Recent excavations uncover ancient Greek settlement of Tenea for the first time


The ancient Greek settlement area of Tenea has been discovered for the first time during recent excavations, the Greek Ministry of Culture has reported.

Dr Elena Korkas was leading the excavations of the ancient Greek settlement area of Tenea, which is located close to Corinth, Greece and around 80 kilometres from Athens.

The work was supported by the Directorate of Prehistoric and Classical Antiquities of the Greek Ministry of Culture and Sports.

Shops, burial monuments, baths, an olive mill and several structures, small coins and figurines were among the recent findings, which appear to date back to the Roman period.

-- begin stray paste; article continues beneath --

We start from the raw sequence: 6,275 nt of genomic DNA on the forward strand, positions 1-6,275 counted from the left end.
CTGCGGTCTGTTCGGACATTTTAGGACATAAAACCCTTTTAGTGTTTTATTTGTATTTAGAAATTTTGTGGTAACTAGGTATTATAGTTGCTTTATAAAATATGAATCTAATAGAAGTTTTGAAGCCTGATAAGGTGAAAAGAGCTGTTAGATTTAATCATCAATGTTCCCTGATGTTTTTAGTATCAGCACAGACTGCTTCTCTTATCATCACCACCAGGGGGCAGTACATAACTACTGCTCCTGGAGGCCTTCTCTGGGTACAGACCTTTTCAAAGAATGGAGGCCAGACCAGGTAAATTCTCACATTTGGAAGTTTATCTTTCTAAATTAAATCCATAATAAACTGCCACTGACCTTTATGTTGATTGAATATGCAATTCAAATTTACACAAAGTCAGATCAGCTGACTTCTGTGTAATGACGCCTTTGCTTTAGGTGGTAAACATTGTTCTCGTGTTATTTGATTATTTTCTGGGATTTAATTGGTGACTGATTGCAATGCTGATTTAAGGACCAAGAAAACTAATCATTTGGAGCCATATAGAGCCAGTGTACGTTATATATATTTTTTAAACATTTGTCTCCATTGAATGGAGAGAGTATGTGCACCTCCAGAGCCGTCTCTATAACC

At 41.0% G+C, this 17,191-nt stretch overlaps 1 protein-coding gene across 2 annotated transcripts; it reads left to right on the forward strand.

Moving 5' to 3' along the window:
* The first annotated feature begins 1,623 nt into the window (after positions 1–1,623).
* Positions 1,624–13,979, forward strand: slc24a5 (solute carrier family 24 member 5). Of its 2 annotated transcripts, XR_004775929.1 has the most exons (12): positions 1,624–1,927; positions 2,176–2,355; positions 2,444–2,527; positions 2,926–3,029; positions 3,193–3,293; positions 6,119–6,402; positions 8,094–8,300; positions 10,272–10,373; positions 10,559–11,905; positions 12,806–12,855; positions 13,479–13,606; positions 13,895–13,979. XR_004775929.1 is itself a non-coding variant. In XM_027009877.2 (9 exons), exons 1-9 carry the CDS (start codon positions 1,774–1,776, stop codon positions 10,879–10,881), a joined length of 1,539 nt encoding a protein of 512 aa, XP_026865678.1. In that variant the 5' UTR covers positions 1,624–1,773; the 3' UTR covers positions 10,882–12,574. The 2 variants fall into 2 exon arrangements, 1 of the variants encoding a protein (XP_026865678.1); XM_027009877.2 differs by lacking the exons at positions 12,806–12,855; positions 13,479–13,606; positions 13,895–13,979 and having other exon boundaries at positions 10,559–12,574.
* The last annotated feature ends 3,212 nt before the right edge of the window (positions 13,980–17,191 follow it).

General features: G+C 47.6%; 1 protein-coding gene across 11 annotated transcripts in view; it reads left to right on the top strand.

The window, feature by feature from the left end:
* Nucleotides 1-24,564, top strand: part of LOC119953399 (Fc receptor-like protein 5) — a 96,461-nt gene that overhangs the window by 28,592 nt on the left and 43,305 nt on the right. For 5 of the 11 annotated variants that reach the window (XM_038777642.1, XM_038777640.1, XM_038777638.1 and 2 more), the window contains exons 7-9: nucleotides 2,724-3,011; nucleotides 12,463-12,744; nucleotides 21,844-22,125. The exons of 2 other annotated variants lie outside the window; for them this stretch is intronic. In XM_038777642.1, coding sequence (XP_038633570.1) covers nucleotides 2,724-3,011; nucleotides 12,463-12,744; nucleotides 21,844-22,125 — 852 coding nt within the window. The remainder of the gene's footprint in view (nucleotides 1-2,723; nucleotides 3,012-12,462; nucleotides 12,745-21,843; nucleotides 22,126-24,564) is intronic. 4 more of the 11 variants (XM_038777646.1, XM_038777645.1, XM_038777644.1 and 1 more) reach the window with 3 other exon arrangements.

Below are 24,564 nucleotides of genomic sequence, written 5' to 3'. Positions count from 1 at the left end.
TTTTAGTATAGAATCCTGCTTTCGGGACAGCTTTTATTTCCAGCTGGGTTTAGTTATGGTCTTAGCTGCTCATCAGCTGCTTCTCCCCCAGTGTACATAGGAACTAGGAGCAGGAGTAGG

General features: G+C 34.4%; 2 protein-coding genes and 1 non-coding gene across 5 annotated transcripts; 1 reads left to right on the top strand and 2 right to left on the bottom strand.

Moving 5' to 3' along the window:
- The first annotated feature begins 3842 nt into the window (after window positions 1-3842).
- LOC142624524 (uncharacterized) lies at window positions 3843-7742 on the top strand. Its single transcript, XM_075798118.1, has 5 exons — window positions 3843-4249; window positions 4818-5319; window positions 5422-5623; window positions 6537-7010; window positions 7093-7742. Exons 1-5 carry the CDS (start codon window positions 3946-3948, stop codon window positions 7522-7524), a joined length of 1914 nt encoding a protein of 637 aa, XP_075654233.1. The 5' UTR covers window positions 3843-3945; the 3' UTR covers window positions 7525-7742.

Archaeologists also discovered “a treasure of eighteen silver and copper coins of the 3rd century,” as well as 2,100 coins dating back to the fifth and sixth centuries AD.

Residents of Tenea believed that they were descendants of the Trojans or captives brought back by Agamemnon from Tenedos.

Tenea was said to be the place where Oepidurs, the hero and Theban king, spent his earlier years. The city was not damaged during the ravaging of the region by Roman General Lucius Mummius Achaicus.

During the Byzantine period, the city passed in a period of prosperity, thriving for years to come.  

Source: Greek Ministry of Culture.




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